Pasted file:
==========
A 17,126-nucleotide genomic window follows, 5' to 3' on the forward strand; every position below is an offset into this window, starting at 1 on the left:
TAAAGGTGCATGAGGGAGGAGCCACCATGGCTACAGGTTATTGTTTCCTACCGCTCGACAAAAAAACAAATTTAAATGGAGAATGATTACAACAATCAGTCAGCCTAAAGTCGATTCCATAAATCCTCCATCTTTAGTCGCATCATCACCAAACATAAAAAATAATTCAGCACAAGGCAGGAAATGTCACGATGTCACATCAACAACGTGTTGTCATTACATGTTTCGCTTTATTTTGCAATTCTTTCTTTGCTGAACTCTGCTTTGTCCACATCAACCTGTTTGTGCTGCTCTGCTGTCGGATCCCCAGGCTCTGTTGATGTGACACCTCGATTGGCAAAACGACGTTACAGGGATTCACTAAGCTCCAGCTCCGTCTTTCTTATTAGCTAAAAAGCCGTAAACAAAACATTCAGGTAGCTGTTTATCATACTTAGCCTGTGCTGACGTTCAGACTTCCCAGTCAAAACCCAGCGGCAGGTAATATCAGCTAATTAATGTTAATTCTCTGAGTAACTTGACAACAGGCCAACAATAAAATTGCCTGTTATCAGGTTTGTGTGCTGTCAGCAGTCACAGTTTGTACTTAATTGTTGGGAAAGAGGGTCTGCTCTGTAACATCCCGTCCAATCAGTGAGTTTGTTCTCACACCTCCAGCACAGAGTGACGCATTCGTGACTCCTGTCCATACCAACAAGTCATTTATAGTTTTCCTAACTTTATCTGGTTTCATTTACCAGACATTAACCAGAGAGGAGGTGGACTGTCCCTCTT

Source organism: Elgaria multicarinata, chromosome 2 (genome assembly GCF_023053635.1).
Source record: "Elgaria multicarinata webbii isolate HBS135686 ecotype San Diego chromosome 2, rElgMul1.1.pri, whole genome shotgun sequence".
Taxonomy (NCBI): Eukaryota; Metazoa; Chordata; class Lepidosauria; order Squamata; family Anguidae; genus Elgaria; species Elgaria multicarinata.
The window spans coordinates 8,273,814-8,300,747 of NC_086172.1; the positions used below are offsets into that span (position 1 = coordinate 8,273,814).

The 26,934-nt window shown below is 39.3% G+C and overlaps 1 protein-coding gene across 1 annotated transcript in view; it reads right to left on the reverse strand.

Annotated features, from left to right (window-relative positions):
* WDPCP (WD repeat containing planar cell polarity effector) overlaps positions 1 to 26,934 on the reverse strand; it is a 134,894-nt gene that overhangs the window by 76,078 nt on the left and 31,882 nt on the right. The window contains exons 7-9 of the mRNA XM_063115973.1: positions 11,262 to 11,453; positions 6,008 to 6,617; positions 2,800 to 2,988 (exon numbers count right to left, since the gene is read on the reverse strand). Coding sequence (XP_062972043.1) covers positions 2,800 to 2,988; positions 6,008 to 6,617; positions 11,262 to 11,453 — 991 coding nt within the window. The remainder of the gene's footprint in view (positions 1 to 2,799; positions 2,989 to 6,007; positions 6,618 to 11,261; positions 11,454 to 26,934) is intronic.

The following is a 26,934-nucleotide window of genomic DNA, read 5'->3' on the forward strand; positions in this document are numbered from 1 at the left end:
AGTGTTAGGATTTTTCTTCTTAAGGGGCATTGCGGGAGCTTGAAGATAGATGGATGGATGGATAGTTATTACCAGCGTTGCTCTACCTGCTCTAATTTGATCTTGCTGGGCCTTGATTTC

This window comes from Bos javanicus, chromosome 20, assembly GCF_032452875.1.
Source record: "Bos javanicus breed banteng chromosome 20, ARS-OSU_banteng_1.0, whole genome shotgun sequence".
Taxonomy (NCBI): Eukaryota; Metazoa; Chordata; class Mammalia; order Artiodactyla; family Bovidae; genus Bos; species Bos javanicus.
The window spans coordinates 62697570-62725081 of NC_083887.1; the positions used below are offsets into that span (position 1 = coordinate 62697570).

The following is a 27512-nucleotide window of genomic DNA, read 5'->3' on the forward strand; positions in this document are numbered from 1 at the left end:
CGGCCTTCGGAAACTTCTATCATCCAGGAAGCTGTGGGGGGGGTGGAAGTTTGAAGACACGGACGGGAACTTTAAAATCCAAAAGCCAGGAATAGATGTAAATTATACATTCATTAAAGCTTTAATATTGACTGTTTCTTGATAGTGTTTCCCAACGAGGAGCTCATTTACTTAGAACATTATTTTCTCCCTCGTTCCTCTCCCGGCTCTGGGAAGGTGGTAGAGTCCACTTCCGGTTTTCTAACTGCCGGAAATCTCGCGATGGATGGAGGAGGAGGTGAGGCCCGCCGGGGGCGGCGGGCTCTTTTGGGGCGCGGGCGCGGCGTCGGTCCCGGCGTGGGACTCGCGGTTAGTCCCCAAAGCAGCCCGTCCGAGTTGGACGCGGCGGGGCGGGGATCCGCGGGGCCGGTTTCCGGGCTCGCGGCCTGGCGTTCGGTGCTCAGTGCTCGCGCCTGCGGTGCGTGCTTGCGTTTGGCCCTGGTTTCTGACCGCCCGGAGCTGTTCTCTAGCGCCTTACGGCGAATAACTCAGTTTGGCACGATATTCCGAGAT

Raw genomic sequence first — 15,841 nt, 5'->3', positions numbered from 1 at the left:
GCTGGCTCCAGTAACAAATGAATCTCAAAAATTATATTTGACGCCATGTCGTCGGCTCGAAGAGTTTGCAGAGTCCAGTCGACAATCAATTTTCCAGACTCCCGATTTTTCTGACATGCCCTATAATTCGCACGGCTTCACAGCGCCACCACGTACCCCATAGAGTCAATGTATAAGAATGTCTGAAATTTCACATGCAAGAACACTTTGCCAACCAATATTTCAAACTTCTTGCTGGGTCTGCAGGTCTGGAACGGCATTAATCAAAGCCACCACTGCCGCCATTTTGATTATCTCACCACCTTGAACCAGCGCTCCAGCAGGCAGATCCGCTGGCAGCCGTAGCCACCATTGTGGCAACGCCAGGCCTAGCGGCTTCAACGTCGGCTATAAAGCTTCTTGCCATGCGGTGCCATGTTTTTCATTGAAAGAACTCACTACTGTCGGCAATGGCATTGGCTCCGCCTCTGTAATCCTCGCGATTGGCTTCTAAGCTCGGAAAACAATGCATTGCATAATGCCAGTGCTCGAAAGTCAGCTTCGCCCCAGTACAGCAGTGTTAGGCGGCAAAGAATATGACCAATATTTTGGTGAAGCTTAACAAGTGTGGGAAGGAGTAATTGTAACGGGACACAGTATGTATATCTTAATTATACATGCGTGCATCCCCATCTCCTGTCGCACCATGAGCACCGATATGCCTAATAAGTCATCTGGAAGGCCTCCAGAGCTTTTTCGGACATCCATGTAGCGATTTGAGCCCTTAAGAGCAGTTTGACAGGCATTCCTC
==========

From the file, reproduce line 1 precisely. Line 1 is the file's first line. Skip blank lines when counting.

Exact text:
A 17,126-nucleotide genomic window follows, 5' to 3' on the forward strand; every position below is an offset into this window, starting at 1 on the left: